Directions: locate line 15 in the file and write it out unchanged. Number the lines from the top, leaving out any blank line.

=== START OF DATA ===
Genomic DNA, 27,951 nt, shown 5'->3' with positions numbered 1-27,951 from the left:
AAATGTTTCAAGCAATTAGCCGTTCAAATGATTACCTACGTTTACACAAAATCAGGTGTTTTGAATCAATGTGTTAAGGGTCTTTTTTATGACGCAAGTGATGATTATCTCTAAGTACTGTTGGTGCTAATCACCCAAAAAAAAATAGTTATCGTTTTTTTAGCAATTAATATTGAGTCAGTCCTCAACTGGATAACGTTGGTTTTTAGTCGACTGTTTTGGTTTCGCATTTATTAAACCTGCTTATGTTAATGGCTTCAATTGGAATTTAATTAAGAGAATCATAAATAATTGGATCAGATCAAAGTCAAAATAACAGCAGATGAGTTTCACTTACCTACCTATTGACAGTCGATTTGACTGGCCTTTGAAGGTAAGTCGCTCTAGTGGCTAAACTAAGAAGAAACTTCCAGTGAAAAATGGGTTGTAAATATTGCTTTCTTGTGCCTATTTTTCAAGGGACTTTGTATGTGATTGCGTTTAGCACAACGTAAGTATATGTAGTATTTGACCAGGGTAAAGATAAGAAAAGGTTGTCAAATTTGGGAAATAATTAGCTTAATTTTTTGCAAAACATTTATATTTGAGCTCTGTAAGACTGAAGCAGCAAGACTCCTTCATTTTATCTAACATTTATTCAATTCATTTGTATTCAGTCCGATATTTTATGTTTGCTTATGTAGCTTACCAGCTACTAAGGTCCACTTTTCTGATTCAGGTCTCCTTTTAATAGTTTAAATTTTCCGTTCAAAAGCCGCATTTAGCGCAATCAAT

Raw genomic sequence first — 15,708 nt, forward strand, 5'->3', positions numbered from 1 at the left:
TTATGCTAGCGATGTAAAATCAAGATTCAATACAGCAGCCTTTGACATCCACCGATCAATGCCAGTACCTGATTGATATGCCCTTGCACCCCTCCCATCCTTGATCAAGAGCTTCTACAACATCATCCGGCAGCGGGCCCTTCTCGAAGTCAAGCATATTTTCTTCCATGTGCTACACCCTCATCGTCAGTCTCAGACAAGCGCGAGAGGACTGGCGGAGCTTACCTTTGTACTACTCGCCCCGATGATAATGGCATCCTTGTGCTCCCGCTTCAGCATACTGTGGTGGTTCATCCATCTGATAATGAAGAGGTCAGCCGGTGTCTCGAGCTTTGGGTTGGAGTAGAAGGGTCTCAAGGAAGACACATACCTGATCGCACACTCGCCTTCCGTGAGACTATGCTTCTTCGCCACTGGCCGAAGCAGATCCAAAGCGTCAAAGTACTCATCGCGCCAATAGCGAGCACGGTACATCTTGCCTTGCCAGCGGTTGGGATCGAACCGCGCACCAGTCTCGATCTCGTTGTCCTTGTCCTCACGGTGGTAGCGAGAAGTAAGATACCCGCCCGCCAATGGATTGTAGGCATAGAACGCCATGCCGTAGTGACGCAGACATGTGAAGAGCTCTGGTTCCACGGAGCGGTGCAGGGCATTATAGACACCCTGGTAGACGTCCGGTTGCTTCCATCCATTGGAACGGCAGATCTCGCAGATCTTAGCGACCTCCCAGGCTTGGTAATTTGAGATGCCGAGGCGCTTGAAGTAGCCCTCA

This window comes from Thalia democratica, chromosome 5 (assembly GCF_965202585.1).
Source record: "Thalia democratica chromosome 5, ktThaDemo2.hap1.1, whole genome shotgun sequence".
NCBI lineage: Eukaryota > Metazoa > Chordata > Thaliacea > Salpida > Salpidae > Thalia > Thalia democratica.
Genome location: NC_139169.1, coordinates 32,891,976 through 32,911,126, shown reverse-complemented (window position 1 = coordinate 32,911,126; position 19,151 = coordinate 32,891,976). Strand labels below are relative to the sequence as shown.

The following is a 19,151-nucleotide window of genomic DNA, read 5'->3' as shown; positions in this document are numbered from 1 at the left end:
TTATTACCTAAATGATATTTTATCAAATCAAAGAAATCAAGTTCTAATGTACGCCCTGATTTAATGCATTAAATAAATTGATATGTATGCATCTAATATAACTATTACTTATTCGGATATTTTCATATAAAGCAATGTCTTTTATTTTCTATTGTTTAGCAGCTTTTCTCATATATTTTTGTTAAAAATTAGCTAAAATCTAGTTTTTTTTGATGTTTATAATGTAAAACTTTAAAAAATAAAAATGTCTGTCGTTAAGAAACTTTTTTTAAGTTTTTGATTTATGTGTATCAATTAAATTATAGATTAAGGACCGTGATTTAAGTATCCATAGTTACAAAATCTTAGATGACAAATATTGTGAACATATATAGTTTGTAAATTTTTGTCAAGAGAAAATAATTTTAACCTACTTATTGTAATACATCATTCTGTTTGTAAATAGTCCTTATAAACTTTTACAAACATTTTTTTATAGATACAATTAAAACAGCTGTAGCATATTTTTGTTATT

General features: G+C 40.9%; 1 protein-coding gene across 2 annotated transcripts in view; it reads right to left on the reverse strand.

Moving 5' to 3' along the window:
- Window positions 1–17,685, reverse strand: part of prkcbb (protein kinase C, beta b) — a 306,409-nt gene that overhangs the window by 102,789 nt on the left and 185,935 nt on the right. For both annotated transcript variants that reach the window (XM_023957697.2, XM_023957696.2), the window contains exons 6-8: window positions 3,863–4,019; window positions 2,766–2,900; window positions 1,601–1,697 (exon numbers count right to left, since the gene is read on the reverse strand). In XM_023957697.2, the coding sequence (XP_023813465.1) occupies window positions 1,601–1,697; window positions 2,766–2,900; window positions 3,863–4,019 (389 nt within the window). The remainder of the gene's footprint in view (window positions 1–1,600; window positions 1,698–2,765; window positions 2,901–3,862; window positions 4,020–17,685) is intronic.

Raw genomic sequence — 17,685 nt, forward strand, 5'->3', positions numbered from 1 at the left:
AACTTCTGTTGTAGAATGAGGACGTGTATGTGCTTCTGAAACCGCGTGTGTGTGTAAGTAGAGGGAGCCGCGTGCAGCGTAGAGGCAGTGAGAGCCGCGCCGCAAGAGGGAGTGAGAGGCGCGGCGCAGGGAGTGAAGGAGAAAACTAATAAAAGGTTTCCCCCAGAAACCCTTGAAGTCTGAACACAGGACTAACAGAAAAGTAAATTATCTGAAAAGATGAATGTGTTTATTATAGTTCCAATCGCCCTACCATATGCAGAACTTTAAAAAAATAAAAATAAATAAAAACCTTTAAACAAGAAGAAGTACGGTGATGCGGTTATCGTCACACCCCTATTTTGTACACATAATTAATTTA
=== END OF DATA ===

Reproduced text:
AACTTCTGTTGTAGAATGAGGACGTGTATGTGCTTCTGAAACCGCGTGTGTGTGTAAGTAGAGGGAGCCGCGTGCAGCGTAGAGGCAGTGAGAGCCGCGCCGCAAGAGGGAGTGAGAGGCGCGGCGCAGGGAGTGAAGGAGAAAACTAATAAAAGGTTTCCCCCAGAAACCCTTGAAGTCTGAACACAGGACTAACAGAAAAGTAAATTATCTGAAAAGATGAATGTGTTTATTATAGTTCCAATCGCCCTACCATATGCAGAACTTTAAAAAAATAAAAATAAATAAAAACCTTTAAACAAGAAGAAGTACGGTGATGCGGTTATCGTCACACCCCTATTTTGTACACATAATTAATTTA